5. STRUCTURE YOUR ANSWER. The structure of your essay is the logical framework of the case you make. Structure helps your reader understand the significance of any point you make. One useful three-part structure that works for most paragraphs is this: 1. make a general point, 2. back it up with some evidence, quotation or argument, and 3. show the significance of this point to the question you were asked. If you are unsure whether or not your essay has a coherent structure, try reading just the first sentence of each paragraph. Do these sentences reveal the framework of your essay? If not, rewrite them.
6. AIM FOR CLARITY. Here are some suggestions for achieving greater clarity in your writing. Be economical with adjectives. Be concise. Avoid using adverbs wherever possible. Avoid complex syntax. Explain any technical terms. Don’t show off your knowledge of obscure jargon. Use the active voice rather than passive constructions. Use shorter rather than longer sentences. Whenever you read a particularly clear passage in a book, try to analyse how the writer achieved this clarity.
7. GET THE TONE RIGHT. An easy way to irritate your readers is to use colloquial language in an academic essay or to make over-familiar asides. Getting the tone right requires sensitivity to the genre within which you are writing. A peppering of exclamation marks in an academic essay is a sure sign that the writer doesn’t appreciate this point.
8. AVOID PLAGIARISM. Don’t try to pass someone else’s work off as your own. It’s immoral and you may well get caught, not least because many institutions are now using software that detects plagiarism. Resist the temptation to cut and paste unattributed paragraphs from weblogs and webpages. Even if you manage to get away with plagiarism, you deprive yourself of the chance to think the topic through for yourself, and reduce the chance of learning from the process of writing. Always be sure to distinguish your own notes from copied sentences and longer quotations: when you come to write your essay there should be no risk of including someone else’s writing without acknowledging its source.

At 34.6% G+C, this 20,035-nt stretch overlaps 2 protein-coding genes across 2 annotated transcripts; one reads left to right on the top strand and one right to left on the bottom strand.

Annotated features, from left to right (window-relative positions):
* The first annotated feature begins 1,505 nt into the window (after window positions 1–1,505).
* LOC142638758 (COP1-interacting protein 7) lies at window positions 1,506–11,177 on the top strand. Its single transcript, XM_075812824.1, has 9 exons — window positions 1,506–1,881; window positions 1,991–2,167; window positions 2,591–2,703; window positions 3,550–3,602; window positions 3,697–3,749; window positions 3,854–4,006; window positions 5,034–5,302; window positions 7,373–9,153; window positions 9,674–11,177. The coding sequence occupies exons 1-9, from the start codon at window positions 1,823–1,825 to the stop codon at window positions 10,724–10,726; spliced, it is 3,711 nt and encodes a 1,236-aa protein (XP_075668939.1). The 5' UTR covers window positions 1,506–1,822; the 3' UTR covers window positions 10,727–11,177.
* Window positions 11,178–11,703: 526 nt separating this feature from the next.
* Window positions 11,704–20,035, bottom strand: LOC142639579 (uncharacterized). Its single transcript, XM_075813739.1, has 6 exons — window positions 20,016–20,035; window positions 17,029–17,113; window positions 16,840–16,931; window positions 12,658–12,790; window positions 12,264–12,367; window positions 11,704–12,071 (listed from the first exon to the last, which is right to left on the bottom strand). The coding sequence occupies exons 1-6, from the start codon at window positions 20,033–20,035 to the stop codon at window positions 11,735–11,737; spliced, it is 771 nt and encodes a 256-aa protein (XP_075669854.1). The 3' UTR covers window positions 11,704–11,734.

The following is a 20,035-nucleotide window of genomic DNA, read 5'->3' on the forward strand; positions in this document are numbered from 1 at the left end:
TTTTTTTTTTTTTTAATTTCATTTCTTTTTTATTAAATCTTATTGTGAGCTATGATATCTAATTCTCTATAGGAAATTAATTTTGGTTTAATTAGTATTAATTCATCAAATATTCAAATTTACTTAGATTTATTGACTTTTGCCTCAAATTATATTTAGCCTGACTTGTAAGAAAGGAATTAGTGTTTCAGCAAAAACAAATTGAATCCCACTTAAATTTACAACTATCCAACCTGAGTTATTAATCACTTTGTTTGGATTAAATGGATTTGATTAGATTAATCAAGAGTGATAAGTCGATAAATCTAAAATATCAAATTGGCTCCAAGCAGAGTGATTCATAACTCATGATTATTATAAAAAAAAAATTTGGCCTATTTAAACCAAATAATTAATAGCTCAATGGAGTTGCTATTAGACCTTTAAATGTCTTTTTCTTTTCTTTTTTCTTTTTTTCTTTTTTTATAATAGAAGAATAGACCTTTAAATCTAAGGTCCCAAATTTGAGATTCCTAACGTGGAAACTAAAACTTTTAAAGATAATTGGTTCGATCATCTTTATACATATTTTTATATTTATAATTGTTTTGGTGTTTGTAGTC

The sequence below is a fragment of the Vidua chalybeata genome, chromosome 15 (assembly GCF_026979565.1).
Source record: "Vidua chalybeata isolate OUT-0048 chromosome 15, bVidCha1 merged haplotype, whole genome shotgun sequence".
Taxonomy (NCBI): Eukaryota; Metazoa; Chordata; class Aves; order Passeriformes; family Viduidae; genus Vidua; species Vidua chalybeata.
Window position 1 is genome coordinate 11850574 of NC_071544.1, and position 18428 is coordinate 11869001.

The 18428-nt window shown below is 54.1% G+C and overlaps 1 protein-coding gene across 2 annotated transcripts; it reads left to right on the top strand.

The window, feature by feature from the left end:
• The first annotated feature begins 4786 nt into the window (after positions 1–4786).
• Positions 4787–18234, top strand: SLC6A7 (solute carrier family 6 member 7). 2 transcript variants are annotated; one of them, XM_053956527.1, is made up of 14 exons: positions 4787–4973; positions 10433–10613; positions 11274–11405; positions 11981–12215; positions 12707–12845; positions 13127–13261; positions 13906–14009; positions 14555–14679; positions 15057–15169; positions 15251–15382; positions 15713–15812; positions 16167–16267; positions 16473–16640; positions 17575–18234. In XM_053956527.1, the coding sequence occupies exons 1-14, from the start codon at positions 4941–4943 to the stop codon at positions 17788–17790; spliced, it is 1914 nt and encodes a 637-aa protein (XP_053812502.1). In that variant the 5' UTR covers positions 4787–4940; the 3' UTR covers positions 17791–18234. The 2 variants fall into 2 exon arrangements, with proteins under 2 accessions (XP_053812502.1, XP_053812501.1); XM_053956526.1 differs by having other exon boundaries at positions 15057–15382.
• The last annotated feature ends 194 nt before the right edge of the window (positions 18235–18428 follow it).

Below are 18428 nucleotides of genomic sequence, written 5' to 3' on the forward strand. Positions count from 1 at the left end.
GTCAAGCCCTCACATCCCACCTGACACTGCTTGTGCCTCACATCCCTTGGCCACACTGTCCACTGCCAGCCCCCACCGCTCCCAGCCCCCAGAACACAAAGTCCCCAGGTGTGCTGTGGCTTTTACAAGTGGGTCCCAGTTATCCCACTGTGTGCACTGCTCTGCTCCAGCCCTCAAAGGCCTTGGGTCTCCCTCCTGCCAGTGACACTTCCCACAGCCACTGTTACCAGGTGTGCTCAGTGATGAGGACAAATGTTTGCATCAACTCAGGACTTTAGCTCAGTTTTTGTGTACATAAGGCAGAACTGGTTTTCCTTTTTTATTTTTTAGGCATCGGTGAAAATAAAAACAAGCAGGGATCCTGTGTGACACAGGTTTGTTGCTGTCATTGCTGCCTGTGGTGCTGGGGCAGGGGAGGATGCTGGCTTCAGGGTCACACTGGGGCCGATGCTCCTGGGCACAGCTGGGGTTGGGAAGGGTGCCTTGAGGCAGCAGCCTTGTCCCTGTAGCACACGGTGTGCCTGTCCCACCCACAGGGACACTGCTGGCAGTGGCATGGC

9. EDIT YOUR ESSAY. If you have the luxury of re-writing or at least revising your essay, use it. Obviously this won’t usually be an option in an examination, but in other circumstances you should leave yourself enough time to edit and amend your first draft. Try reading what you have written out loud – poor phrasing and bad grammar will be more obvious, as should any weaknesses in argument. Make sure keywords and the names of people you discuss are correctly spelt. Although you may not lose marks for poor spelling, it is likely to colour any reader’s view of your writing ability.
10.LEARN FROM FEEDBACK. Many students are more concerned with the mark they get than with the other feedback their tutors give them. This is a mistake. Try to find patterns in the feedback you get and remind yourself of the criticisms of your previous essay before you start the next one.